How do I perform a file search in linux based on the size of the file?



  • Also see: Man page for find.

           -size n[cwbkMG]
                  File uses n units of space, rounding up.  The following suffixes
                  can be used:
    
                  `b'    for  512-byte blocks (this is the default if no suffix is
                         used)
    
                  `c'    for bytes
    
                  `w'    for two-byte words
    
                  `k'    for kibibytes (KiB, units of 1024 bytes)
    
                  `M'    for mebibytes (MiB, units of 1024 * 1024 = 1048576 bytes)
    
                  `G'    for gibibytes (GiB,  units  of  1024  *  1024  *  1024  =
                         1073741824 bytes)
    
                  The  size  is simply the st_size member of the struct stat popu‐
                  lated by the lstat (or stat) system call, rounded  up  as  shown
                  above.   In other words, it's consistent with the result you get
                  for ls -l.  Bear in mind that the `%k' and  `%b'  format  speci‐
                  fiers  of -printf handle sparse files differently.  The `b' suf‐
                  fix always denotes 512-byte blocks and never  1024-byte  blocks,
                  which is different to the behaviour of -ls.
    
                  The  +  and  -  prefixes  signify greater than and less than, as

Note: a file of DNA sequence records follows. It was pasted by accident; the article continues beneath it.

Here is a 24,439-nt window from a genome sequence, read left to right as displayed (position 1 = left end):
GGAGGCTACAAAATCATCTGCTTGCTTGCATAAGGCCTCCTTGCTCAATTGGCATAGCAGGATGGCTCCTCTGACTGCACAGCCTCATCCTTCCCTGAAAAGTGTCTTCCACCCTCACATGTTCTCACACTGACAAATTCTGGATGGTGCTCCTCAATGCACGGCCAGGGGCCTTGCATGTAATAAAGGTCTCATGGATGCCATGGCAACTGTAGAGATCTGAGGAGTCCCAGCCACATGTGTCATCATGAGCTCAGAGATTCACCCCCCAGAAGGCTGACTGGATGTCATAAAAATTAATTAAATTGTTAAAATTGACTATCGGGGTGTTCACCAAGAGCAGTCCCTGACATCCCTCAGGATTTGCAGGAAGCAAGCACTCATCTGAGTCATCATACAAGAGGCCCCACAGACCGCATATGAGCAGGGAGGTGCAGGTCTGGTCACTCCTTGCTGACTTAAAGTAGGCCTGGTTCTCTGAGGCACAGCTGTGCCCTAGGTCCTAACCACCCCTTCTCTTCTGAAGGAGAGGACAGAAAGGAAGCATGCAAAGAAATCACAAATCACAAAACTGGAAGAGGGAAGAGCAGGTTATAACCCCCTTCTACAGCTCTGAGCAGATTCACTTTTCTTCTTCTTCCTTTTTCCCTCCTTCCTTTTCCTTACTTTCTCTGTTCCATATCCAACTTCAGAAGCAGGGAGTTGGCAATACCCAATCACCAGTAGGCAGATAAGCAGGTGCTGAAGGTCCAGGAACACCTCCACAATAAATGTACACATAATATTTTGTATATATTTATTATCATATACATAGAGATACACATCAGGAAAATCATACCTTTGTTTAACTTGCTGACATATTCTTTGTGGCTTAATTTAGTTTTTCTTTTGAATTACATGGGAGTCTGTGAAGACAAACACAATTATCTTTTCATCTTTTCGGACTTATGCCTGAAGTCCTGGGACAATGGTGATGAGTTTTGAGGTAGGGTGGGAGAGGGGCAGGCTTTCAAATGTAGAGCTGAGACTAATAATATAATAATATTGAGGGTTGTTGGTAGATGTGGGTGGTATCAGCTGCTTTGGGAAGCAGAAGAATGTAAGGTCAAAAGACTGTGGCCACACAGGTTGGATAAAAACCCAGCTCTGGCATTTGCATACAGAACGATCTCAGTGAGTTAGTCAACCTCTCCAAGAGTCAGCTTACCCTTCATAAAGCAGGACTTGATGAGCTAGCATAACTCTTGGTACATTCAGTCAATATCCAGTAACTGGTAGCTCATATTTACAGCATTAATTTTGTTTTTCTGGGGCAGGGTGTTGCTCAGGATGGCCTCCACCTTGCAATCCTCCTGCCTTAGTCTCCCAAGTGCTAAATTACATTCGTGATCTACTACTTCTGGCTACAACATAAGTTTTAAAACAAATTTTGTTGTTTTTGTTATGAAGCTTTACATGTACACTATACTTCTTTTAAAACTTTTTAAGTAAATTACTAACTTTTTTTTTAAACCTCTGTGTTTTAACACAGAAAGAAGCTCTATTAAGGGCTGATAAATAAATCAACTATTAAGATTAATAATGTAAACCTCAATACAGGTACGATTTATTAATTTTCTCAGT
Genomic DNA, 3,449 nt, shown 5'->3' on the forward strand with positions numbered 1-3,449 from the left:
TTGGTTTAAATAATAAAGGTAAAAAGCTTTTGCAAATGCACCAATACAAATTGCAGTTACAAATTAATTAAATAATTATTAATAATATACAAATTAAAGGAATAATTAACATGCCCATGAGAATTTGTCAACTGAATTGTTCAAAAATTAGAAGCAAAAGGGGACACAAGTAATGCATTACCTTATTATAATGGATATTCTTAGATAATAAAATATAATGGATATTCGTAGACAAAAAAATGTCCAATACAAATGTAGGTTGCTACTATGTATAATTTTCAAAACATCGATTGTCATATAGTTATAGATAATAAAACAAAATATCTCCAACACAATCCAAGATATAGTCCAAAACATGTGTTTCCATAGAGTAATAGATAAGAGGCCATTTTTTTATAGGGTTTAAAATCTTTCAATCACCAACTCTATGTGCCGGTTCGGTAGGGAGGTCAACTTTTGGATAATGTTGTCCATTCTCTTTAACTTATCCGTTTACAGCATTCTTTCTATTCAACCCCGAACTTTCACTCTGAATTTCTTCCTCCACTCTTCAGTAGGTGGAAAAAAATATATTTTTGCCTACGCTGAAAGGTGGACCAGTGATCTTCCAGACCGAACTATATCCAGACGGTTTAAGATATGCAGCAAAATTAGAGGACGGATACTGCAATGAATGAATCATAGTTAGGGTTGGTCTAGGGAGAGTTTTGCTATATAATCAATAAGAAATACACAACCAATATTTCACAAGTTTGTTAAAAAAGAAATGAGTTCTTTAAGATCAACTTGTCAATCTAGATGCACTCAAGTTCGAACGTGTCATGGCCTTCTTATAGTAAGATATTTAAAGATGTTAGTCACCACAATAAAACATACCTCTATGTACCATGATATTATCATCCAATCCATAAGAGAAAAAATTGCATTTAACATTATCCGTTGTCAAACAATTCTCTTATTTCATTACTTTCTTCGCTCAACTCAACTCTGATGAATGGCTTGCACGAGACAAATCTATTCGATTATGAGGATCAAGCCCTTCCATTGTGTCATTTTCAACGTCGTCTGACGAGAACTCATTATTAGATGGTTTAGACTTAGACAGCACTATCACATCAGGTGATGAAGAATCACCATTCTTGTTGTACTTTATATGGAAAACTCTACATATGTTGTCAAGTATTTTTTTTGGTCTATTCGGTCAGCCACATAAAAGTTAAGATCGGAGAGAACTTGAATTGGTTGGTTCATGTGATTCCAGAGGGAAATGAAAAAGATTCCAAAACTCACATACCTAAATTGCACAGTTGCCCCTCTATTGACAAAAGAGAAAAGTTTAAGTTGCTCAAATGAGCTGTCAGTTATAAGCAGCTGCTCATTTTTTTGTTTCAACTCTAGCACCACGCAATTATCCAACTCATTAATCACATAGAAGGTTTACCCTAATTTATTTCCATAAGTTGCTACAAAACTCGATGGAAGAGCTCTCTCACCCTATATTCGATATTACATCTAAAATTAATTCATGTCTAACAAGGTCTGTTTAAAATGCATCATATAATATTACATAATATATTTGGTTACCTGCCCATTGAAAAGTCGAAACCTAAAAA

usual; i.e., an exact size of n units does not match.   Bear  in
                  mind  that  the  size is rounded up to the next unit.  Therefore
                  -size -1M is not equivalent to -size -1048576c.  The former only
                  matches  empty  files,  the  latter  matches  files  from  0  to
                  1,048,575 bytes.
    

    Find all nonempty files in current directory.

    $ find . -size +0
    .
    ./bigfile
    ./filex
    ./test
    ./bigfile2
    

    Remember the -ls option of find to list the results, verify they are nonempty.

    $ find . -size +0 -ls
       237398      9 drwxrwxr-x   3 trainer  trainer        12 Nov 16 14:34 .
       237376      1 -rw-rw-r--   1 trainer  trainer  195429376 Nov 16 14:34 ./bigfile
       237332      1 lrwxrwxrwx   1 trainer  trainer          5 Nov 14 12:38 ./filex -> filea
       237402      1 drwxrwxr-x   2 trainer  trainer          3 Nov 14 11:45 ./test
       237378      1 -rw-rw-r--   1 trainer  trainer  498598912 Nov 16 14:34 ./bigfile2
    

    Find files that are nonempty and less than 10 blocks. (512 bytes) is 1 block, the default in find. This use the boolean logic AND -a option, is powerful as it used to find a size range.

    $ find . -size +0  -a -size -10 -ls
       237398      9 drwxrwxr-x   3 trainer  trainer        12 Nov 16 14:34 .
       237332      1 lrwxrwxrwx   1 trainer  trainer         5 Nov 14 12:38 ./filex -> filea
       237402      1 drwxrwxr-x   2 trainer  trainer         3 Nov 14 11:45 ./test
    

    Find an file of exacts size. Converting 195429376 blocks ends up as 187M. Notice we did not use the negative or positive symbols for the size value, which mean the exact size.

    $ find . -size 187M -ls
       237376      1 -rw-rw-r--   1 trainer  trainer  195429376 Nov 16 14:34 ./bigfile
    
    $ ls -lh bigfile
    -rw-rw-r-- 1 trainer trainer 187M Nov 16 14:34 bigfile
    

    Find a file greater than a certain size. We use the + sign to find file greater than the value.

    $ find . -size +187M
    ./bigfile2
    $ find . -size +187M -ls
       237378      1 -rw-rw-r--   1 trainer  trainer  498598912 Nov 16 14:34 ./bigfile2
    $ ls -lh bigfile2
    -rw-rw-r-- 1 trainer trainer 476M Nov 16 14:34 bigfile2
    


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